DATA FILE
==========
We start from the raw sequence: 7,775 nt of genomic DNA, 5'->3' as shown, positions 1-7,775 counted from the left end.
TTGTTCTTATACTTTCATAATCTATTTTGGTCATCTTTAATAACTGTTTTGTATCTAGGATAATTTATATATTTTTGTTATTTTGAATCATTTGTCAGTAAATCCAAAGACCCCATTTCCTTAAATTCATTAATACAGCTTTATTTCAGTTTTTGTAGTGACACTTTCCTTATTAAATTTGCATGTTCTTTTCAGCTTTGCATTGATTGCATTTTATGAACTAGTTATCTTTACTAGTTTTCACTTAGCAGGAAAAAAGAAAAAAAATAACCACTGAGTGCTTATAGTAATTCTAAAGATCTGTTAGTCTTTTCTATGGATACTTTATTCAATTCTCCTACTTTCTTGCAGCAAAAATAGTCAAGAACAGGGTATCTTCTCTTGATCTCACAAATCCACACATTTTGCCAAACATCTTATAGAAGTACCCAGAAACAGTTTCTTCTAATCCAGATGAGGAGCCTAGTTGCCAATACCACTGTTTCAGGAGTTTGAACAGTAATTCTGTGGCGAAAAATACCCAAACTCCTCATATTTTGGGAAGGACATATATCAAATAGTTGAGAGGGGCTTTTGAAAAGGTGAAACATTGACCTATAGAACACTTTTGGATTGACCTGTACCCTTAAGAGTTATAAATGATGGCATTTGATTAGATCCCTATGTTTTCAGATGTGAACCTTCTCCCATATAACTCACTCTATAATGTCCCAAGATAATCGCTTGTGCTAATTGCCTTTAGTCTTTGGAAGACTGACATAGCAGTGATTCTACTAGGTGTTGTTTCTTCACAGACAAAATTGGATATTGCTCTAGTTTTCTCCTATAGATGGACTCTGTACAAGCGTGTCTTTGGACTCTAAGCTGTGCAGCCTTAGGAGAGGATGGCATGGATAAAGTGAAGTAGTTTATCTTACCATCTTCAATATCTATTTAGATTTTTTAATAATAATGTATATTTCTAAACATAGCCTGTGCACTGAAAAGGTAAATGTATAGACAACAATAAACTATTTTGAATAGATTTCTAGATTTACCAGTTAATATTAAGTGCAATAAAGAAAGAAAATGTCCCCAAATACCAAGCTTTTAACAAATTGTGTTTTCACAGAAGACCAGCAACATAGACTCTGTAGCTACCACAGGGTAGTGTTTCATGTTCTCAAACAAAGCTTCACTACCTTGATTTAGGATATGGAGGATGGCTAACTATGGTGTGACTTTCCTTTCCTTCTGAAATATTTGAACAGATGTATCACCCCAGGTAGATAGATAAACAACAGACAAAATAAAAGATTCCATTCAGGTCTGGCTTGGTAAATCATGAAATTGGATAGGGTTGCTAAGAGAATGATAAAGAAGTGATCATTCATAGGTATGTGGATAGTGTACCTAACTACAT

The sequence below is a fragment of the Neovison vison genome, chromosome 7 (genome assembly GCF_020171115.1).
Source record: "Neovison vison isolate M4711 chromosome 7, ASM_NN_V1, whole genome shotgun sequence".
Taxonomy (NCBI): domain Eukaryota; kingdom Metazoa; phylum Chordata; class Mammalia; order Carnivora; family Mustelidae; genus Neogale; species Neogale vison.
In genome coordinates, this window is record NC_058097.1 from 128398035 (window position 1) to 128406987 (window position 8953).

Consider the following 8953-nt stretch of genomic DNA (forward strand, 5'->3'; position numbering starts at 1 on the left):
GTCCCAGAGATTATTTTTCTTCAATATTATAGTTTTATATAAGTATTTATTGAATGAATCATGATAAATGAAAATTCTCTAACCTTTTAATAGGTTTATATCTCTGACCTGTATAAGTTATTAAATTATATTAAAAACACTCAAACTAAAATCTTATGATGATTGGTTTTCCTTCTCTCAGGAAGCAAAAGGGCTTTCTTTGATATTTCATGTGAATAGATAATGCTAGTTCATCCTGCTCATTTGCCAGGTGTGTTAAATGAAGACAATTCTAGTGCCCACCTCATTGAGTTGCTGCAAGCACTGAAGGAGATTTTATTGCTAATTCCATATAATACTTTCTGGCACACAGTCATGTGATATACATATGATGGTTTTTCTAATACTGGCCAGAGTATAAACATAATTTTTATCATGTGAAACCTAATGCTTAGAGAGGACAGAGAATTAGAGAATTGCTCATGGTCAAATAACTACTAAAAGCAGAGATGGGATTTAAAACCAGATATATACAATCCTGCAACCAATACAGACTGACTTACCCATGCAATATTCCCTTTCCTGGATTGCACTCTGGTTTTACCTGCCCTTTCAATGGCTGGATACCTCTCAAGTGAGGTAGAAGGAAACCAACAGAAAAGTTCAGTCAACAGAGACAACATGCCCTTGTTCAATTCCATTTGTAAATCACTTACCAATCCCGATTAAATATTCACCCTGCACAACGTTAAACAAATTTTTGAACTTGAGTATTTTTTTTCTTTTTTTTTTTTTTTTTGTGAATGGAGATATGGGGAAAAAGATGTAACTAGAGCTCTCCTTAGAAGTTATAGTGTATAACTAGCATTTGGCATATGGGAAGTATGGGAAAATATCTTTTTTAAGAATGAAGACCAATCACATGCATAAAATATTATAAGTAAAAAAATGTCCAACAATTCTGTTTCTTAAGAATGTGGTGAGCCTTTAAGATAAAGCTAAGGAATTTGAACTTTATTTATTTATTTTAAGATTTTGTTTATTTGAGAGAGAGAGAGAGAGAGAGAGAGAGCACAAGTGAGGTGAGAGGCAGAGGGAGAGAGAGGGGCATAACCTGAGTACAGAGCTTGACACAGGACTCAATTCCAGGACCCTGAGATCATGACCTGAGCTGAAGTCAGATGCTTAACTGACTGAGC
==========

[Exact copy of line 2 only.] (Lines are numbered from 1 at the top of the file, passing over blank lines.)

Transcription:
TTGTTCTTATACTTTCATAATCTATTTTGGTCATCTTTAATAACTGTTTTGTATCTAGGATAATTTATATATTTTTGTTATTTTGAATCATTTGTCAGTAAATCCAAAGACCCCATTTCCTTAAATTCATTAATACAGCTTTATTTCAGTTTTTGTAGTGACACTTTCCTTATTAAATTTGCATGTTCTTTTCAGCTTTGCATTGATTGCATTTTATGAACTAGTTATCTTTACTAGTTTTCACTTAGCAGGAAAAAAGAAAAAAAATAACCACTGAGTGCTTATAGTAATTCTAAAGATCTGTTAGTCTTTTCTATGGATACTTTATTCAATTCTCCTACTTTCTTGCAGCAAAAATAGTCAAGAACAGGGTATCTTCTCTTGATCTCACAAATCCACACATTTTGCCAAACATCTTATAGAAGTACCCAGAAACAGTTTCTTCTAATCCAGATGAGGAGCCTAGTTGCCAATACCACTGTTTCAGGAGTTTGAACAGTAATTCTGTGGCGAAAAATACCCAAACTCCTCATATTTTGGGAAGGACATATATCAAATAGTTGAGAGGGGCTTTTGAAAAGGTGAAACATTGACCTATAGAACACTTTTGGATTGACCTGTACCCTTAAGAGTTATAAATGATGGCATTTGATTAGATCCCTATGTTTTCAGATGTGAACCTTCTCCCATATAACTCACTCTATAATGTCCCAAGATAATCGCTTGTGCTAATTGCCTTTAGTCTTTGGAAGACTGACATAGCAGTGATTCTACTAGGTGTTGTTTCTTCACAGACAAAATTGGATATTGCTCTAGTTTTCTCCTATAGATGGACTCTGTACAAGCGTGTCTTTGGACTCTAAGCTGTGCAGCCTTAGGAGAGGATGGCATGGATAAAGTGAAGTAGTTTATCTTACCATCTTCAATATCTATTTAGATTTTTTAATAATAATGTATATTTCTAAACATAGCCTGTGCACTGAAAAGGTAAATGTATAGACAACAATAAACTATTTTGAATAGATTTCTAGATTTACCAGTTAATATTAAGTGCAATAAAGAAAGAAAATGTCCCCAAATACCAAGCTTTTAACAAATTGTGTTTTCACAGAAGACCAGCAACATAGACTCTGTAGCTACCACAGGGTAGTGTTTCATGTTCTCAAACAAAGCTTCACTACCTTGATTTAGGATATGGAGGATGGCTAACTATGGTGTGACTTTCCTTTCCTTCTGAAATATTTGAACAGATGTATCACCCCAGGTAGATAGATAAACAACAGACAAAATAAAAGATTCCATTCAGGTCTGGCTTGGTAAATCATGAAATTGGATAGGGTTGCTAAGAGAATGATAAAGAAGTGATCATTCATAGGTATGTGGATAGTGTACCTAACTACAT